US mayors rally at border town against Trump's immigrant family separation policy

Mayors from around the nation and across the political aisle will converge on a border town Thursday morning to protest President Donald Trump‘s family separation policy.

Trump, appearing to cave to the global outrage and immense political pressure, signed an executive order on Wednesday ending his administration’s controversial policy of forcibly separating immigrant families at the border with Mexico. But thousands of children have already been taken away from their detained parents.

A bipartisan delegation of more than a dozen mayors, which strongly opposed the policy, is calling for the reunification of these families and for Congress to take action to ensure this doesn’t happen again. The mayors are traveling to the port of entry in Tornillo, Texas, where the Trump administration has erected a temporary tent city to house the influx of unaccompanied immigrant children.

“There are more than 2,300 children — some as young as 8 months-old — who are frightfully alone and must be reunited with their parents as soon as possible, and there is no clear answer as to how this will be done and how quickly,” said Steve Benjamin, the Democratic mayor of Columbia, South Carolina, who is also the president of the U.S. Conference of Mayors and is leading the group to Tornillo.

“The president’s indecision and erratic policymaking has impacted and, frankly, traumatized thousands of lives,” he said in a statement Wednesday night.

The delegation includes both Democratic and Republican mayors from California, Washington state, New Mexico, Texas, Indiana, Michigan, Ohio, Georgia, Florida, South Carolina, New York and Rhode Island. The officials will hold a press conference Thursday morning from Tornillo Port of Entry, some 20 miles from El Paso, Texas.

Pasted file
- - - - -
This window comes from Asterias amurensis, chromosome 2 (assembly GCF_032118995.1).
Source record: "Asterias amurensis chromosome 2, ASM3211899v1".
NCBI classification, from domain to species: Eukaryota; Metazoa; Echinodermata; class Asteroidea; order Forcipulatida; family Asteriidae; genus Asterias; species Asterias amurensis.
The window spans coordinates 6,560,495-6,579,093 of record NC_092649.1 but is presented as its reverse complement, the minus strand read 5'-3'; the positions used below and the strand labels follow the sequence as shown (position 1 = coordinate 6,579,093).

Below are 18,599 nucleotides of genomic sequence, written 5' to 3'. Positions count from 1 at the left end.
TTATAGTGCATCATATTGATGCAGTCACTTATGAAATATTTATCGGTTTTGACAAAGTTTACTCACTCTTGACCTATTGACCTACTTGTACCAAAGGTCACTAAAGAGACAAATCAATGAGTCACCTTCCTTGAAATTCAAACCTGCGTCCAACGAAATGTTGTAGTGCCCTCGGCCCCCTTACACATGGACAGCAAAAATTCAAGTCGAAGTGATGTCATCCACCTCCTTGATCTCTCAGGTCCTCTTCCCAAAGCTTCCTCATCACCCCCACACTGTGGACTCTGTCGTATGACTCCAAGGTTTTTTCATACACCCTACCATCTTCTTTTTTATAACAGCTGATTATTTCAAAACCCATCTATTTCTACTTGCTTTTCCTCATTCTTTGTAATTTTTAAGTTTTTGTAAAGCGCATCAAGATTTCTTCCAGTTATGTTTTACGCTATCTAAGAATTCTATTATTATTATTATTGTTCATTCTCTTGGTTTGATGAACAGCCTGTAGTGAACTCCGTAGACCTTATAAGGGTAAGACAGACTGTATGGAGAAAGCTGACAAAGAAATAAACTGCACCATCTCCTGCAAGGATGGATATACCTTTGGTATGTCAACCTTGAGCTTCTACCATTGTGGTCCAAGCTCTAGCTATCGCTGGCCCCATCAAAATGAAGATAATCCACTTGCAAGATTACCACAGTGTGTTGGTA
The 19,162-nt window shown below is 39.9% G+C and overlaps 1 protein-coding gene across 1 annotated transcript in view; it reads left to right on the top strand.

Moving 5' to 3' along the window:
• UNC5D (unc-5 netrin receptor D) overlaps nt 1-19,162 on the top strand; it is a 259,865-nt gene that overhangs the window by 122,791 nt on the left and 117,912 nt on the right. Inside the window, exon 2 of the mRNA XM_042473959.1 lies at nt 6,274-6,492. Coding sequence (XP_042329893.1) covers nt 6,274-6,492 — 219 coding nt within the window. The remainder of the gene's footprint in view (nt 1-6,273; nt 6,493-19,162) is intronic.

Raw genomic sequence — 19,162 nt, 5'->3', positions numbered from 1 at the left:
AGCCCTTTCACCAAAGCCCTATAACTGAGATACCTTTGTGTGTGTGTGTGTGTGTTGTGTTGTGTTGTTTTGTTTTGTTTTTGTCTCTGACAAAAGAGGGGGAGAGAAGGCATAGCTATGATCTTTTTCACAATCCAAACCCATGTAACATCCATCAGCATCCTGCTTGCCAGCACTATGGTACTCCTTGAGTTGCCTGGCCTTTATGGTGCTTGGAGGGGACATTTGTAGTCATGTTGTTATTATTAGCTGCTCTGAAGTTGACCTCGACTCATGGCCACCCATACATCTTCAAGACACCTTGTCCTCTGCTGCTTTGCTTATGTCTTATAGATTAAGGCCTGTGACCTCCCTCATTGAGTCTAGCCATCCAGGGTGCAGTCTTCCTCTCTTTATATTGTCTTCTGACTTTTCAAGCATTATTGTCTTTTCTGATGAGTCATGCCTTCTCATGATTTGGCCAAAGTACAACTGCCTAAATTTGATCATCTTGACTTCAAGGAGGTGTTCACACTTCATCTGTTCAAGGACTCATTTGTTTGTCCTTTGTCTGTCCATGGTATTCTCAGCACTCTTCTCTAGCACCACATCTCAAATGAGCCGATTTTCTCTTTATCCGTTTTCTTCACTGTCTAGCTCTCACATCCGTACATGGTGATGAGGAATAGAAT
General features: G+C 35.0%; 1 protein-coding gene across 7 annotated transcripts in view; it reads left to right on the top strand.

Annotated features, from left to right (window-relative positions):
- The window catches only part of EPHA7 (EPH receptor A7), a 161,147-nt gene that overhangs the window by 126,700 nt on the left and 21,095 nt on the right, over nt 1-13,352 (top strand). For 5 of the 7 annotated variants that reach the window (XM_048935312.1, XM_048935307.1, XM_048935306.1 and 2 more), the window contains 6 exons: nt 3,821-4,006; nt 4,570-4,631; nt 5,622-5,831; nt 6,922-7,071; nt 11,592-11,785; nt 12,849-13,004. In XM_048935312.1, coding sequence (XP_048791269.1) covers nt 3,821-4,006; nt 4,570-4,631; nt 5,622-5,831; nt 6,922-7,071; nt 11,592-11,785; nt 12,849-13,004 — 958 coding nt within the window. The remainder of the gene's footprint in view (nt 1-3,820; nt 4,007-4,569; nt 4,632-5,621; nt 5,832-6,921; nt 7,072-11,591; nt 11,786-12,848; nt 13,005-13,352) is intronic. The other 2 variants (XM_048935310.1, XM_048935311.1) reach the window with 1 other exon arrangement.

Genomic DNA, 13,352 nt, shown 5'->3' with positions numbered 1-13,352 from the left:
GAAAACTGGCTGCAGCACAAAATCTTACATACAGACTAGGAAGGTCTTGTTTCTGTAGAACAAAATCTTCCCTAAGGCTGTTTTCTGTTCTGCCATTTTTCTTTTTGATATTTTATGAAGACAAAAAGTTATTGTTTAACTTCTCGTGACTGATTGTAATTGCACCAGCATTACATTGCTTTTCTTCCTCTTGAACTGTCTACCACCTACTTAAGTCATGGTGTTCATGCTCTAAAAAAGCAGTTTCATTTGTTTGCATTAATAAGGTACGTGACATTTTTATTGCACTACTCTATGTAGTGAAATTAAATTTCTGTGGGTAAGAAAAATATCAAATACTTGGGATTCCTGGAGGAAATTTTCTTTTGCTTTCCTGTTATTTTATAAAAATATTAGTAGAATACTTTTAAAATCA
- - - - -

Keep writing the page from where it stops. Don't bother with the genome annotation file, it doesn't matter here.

“This cruel policy has already caused untold damage that yesterday’s executive order won’t fix,” New York City Mayor Bill de Blasio, a Democrat, said via Twitter Thursday morning while on his way to the border town with the group.

The Trump administration’s “zero tolerance” policy, enacted by U.S. Attorney General Jeff Sessions in early May, stated that everyone who tries to cross the southwest illegally would be criminally prosecuted, and that parents will be separated from their children as they await trial.

According to the latest data from the U.S. Department of Homeland Security, 2,342 children were separated from their families at the U.S.-Mexico border from May 5 through June 9 under the new initiative.

The policy sparked outrage across the nation and abroad, with protesters taking to the streets in California, Arizona, Texas, Florida, Pennsylvania, New York City, and Washington, D.C.

On Wednesday, Trump said the “zero tolerance” policy would continue but his executive order is “about keeping families together while ensuring we have a powerful, very strong border.”

“I didn’t like the sight or the feeling of families being separated,” Trump said. “Anybody with a heart would feel this way.”

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